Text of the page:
Despite the fact plus size people are often desperate to find beautiful clothes their interests are again infringed!
Fashion options for bigger persons are getting fewer by the day due to economic recession. Well-known brands including Ellen Tracy and Ann Taylor have eliminated or downsized production. Besides, department stores like Bloomingdale‘s have decreased space for the collections or even dropped them.
It’s almost as if certain retailers have said, “I’ll worry about losing these customers later on,” says Andrew Jassin, managing director of retail consultancy Jassin-O’Rourke Group.
Taking into consideration the fact an average American woman weighs 164 pounds and is a size 14, there are so many customers abandoned by retailers. I think this will provoke great discontent in public soon.
However, somehow we can understand the producers. Plus-size lines are expensive to make—as much as 10% more than standard ranges – because they require additional materials and special fit models and patterns.
Besides, like many other consumers, the plus-size customers don’t buy much now. And sales of big sizes (generally 16 and over) fell 8% for the 12 months from the year-earlier period, when the drop was about 4% (the information was provided by trend tracker NPD Group Inc.).
To compare, sales of regular women’s sizes fell only 2% for the last year, while the petite sector had just a slight decline.
They’re really bargain shoppers,” says Catherine Schuller, a plus-size expert and former editor at Mode, a magazine for larger women. “Many are homemakers who can’t spend considerable amounts on clothes and are willing to sacrifice their own spending for their families, especially now”.
Some time ago plus-size fashion industry was very profitable. Many world-famous designers started working in this sphere. Among those were such big names as Tommy Hilfiger and Donna Karan. Even glossy magazines specializing on fashion for plus-sizes appeared, for example, Mode and Figure.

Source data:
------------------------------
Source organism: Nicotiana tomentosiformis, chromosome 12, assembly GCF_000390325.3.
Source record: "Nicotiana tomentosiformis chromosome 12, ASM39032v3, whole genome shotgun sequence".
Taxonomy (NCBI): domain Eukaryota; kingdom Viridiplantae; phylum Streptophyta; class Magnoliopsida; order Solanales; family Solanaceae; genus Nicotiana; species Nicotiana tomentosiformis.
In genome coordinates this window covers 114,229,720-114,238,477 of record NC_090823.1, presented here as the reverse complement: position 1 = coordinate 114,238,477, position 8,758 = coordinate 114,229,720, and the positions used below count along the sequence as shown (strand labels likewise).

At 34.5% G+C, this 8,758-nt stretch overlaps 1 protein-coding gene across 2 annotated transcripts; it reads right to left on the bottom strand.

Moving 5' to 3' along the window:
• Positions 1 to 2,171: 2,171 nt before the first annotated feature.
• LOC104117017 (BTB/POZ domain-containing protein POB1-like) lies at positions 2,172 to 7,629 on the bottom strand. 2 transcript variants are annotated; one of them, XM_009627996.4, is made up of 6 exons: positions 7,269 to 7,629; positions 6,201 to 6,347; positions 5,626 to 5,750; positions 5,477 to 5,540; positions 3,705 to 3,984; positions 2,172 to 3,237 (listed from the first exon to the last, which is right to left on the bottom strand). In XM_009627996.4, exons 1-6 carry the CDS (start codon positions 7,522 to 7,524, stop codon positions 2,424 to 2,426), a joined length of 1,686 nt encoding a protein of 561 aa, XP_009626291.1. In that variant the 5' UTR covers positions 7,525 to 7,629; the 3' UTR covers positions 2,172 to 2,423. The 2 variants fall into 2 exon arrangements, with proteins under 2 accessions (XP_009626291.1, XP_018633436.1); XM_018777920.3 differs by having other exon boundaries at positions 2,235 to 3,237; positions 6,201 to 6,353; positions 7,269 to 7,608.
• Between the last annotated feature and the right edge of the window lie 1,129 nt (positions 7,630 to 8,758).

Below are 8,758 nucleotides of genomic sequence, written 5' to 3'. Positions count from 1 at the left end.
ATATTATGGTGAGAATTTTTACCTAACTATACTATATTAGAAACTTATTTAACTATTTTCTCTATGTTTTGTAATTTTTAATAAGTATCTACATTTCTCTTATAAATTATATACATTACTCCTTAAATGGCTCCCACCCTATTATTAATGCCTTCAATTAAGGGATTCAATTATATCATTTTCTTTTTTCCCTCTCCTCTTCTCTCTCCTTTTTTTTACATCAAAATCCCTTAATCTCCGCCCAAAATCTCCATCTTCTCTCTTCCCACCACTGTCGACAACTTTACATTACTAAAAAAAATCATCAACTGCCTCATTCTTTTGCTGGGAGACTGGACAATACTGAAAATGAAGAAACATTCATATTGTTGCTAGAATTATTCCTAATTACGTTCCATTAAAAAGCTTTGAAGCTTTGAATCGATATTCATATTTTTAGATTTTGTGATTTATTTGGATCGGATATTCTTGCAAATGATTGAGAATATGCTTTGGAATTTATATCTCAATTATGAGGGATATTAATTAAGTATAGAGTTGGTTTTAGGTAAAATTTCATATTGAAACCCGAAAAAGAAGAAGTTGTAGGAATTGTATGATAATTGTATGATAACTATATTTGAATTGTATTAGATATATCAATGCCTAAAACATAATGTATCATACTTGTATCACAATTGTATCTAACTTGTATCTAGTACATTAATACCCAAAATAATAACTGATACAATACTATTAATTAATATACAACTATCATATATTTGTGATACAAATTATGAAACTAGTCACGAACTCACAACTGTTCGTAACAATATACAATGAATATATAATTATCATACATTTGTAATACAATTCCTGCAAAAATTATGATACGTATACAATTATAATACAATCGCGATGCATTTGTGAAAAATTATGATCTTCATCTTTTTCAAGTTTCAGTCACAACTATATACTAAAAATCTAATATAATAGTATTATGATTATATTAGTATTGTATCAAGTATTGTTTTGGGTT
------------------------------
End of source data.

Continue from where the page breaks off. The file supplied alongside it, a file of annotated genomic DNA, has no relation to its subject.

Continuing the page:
But the tendency of growing interest wasn’t supported by style bibles as Vogue and the fashion began to disappear. Then it worsened again when Liz Claiborne began restructuring two years ago, and the clothier terminated Elisabeth, which focused on plus sizes. Last year, it also closed Sigrid Olsen, a popular line that had a dedicated plus-size collection, and Ellen Tracy was sold as well.
That brand, which is now a division of Fashionology Group, has given up the plus-size business this season due to the lack of orders from upscale retailers as Saks Fifth Avenue and Neiman Marcus for Ellen Tracy’s exit.
[The stores] felt it was not an area they wanted to support,” says Chief Operating Officer Kenneth Ragland.
But we cannot say that there is no future for plus-size industry at all. As a matter of fact many bigger people prefer to do shopping online and this allows retailers to develop business in a virtual way.
Ann Taylor, Banana Republic and Old Navy have moved their larger sizes to e-commerce. Saks still offers six plus-size brands in its stores but suggests more than 20 on its Web site.
And there are still designers who create for the market. For example, Eileen Fisher and Isaac Mizrahi for Liz Claiborne.
Moreover, fast-fashion retailers Forever 21and Target recently began testing plus size divisions which would be aimed at teens and women in their 20s or early 30s.
There’s nothing around that has a hip, cool feel to it,” says model and spokesperson Emme.
“There’s a size category that’s not being satisfied, and that’s the [plus size].”
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